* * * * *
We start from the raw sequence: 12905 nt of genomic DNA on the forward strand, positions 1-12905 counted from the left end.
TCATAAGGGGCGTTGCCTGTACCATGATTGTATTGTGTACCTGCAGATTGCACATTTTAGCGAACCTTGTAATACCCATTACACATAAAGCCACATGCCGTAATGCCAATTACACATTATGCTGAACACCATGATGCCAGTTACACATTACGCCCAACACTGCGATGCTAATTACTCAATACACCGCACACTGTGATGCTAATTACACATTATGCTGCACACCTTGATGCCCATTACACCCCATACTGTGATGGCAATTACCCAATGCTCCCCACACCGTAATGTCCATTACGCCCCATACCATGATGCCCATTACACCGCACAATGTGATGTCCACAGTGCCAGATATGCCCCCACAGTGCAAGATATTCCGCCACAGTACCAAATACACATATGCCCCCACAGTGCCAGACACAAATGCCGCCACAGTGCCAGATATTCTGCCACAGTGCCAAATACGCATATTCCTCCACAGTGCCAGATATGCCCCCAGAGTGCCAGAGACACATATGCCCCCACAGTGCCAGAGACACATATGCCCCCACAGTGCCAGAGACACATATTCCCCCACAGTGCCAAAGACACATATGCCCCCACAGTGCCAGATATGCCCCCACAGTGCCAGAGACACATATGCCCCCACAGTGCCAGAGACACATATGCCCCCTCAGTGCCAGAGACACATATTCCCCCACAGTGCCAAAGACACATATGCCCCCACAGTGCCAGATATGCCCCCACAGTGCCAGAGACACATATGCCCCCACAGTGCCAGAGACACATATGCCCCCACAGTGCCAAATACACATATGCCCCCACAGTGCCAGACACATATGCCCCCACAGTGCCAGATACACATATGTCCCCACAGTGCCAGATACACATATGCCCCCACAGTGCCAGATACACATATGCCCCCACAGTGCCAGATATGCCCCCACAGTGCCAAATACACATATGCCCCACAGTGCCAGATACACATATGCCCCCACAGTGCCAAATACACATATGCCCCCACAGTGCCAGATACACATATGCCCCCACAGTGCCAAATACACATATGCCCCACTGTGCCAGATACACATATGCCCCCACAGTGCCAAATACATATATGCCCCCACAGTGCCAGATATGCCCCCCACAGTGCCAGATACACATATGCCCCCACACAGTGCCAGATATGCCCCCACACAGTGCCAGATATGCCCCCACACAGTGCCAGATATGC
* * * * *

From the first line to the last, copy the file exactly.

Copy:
We start from the raw sequence: 12905 nt of genomic DNA on the forward strand, positions 1-12905 counted from the left end.
TCATAAGGGGCGTTGCCTGTACCATGATTGTATTGTGTACCTGCAGATTGCACATTTTAGCGAACCTTGTAATACCCATTACACATAAAGCCACATGCCGTAATGCCAATTACACATTATGCTGAACACCATGATGCCAGTTACACATTACGCCCAACACTGCGATGCTAATTACTCAATACACCGCACACTGTGATGCTAATTACACATTATGCTGCACACCTTGATGCCCATTACACCCCATACTGTGATGGCAATTACCCAATGCTCCCCACACCGTAATGTCCATTACGCCCCATACCATGATGCCCATTACACCGCACAATGTGATGTCCACAGTGCCAGATATGCCCCCACAGTGCAAGATATTCCGCCACAGTACCAAATACACATATGCCCCCACAGTGCCAGACACAAATGCCGCCACAGTGCCAGATATTCTGCCACAGTGCCAAATACGCATATTCCTCCACAGTGCCAGATATGCCCCCAGAGTGCCAGAGACACATATGCCCCCACAGTGCCAGAGACACATATGCCCCCACAGTGCCAGAGACACATATTCCCCCACAGTGCCAAAGACACATATGCCCCCACAGTGCCAGATATGCCCCCACAGTGCCAGAGACACATATGCCCCCACAGTGCCAGAGACACATATGCCCCCTCAGTGCCAGAGACACATATTCCCCCACAGTGCCAAAGACACATATGCCCCCACAGTGCCAGATATGCCCCCACAGTGCCAGAGACACATATGCCCCCACAGTGCCAGAGACACATATGCCCCCACAGTGCCAAATACACATATGCCCCCACAGTGCCAGACACATATGCCCCCACAGTGCCAGATACACATATGTCCCCACAGTGCCAGATACACATATGCCCCCACAGTGCCAGATACACATATGCCCCCACAGTGCCAGATATGCCCCCACAGTGCCAAATACACATATGCCCCACAGTGCCAGATACACATATGCCCCCACAGTGCCAAATACACATATGCCCCCACAGTGCCAGATACACATATGCCCCCACAGTGCCAAATACACATATGCCCCACTGTGCCAGATACACATATGCCCCCACAGTGCCAAATACATATATGCCCCCACAGTGCCAGATATGCCCCCCACAGTGCCAGATACACATATGCCCCCACACAGTGCCAGATATGCCCCCACACAGTGCCAGATATGCCCCCACACAGTGCCAGATATGC